Reading Takes You Places: A Study of a Web-based Summer Reading Program
Ya-Ling Lu is Assistant Professor in the Department of Library and Information Science, Rutgers University, New Brunswick, New Jersey.
Carol Gordon is Associate Professor in the Department of Library and Information Science, Rutgers University, New Brunswick, New Jersey.
This study looks at the effects of a Web-based summer reading program on the reading behaviors and attitudes of high school students. The school librarian and five English teachers based the program content and Web site on reading and Web design research. The study investigates whether the technology-based program had positive effects on student reading, and, if so, which elements of the program emerge as beneficial. The study takes place in a high school of 2,000 students, grades nine through twelve. A purposive random sample of 288 students and 11 teachers ensured representation of students from each of the three homogeneously grouped tracks: high-, average-, and low-achieving students. Data were collected through student surveys and teacher interviews. Findings show that students showed satisfaction with the online summer reading program, although low-achieving students and boys reported lower rates of satisfaction. Most students did not take advantage of the interactive technical aspects of the Web site. The mixed responses of teachers point to the need to establish the purpose of summer reading as a foundational concept for building and revising summer reading programs.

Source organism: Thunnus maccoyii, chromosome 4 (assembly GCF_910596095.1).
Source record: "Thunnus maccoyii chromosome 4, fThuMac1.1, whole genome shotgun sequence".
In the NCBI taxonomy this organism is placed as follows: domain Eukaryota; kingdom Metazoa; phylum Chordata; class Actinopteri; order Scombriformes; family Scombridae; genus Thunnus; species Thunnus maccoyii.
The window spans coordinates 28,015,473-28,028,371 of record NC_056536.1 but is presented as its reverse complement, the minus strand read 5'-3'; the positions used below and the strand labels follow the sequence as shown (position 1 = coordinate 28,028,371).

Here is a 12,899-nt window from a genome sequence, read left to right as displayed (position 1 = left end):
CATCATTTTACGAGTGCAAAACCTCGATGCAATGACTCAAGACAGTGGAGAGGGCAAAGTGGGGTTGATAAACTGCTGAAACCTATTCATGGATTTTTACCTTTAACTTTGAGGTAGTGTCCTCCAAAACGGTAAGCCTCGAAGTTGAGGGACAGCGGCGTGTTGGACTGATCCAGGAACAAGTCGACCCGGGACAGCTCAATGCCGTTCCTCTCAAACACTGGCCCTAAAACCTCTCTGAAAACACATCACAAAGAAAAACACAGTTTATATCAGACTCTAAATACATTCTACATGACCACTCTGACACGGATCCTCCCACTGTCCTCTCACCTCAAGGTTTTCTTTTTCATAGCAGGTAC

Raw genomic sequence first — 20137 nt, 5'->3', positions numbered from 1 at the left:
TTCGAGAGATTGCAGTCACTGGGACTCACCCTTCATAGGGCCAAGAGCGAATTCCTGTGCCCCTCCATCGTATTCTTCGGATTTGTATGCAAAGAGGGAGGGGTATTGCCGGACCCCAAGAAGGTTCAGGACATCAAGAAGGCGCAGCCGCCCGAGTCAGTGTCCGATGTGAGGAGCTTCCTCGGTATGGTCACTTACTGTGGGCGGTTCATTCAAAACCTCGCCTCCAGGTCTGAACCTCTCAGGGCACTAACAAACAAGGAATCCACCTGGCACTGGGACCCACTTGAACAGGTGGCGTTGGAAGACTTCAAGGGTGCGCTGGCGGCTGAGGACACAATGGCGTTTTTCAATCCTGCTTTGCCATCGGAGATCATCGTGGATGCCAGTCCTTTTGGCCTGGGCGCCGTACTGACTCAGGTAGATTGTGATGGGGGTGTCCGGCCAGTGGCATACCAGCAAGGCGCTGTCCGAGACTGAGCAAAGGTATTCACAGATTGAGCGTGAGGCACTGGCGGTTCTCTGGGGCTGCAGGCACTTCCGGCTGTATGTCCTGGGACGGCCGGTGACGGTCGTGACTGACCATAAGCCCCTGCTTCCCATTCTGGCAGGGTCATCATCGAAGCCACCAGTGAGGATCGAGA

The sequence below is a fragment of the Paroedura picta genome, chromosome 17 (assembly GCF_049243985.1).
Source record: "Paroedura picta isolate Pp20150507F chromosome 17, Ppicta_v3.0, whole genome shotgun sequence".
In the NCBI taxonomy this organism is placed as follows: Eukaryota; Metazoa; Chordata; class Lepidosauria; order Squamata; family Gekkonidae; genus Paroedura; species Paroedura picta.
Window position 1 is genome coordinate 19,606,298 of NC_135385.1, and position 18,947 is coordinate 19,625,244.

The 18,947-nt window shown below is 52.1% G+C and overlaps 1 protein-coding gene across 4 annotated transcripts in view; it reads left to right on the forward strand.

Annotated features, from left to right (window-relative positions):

Does Summer Reading Matter? | What Does the Research Say about Effective Summer Reading Practices? | The Context for the Study | The Study | Implications for Further Research and Best Practice | Tables and Figures | References
The "summer effect" on student achievement is well-researched: "The long summer vacation breaks the rhythm of instruction, leads to forgetting, and requires a significant amount of review when students return to school in the fall" (Cooper 2003, 2). Research findings have consistently reported that: (1) student learning declines or remains the same during the summer months; and (2) the magnitude of the change differs by socio-economic status (Malach and Rutter 2003).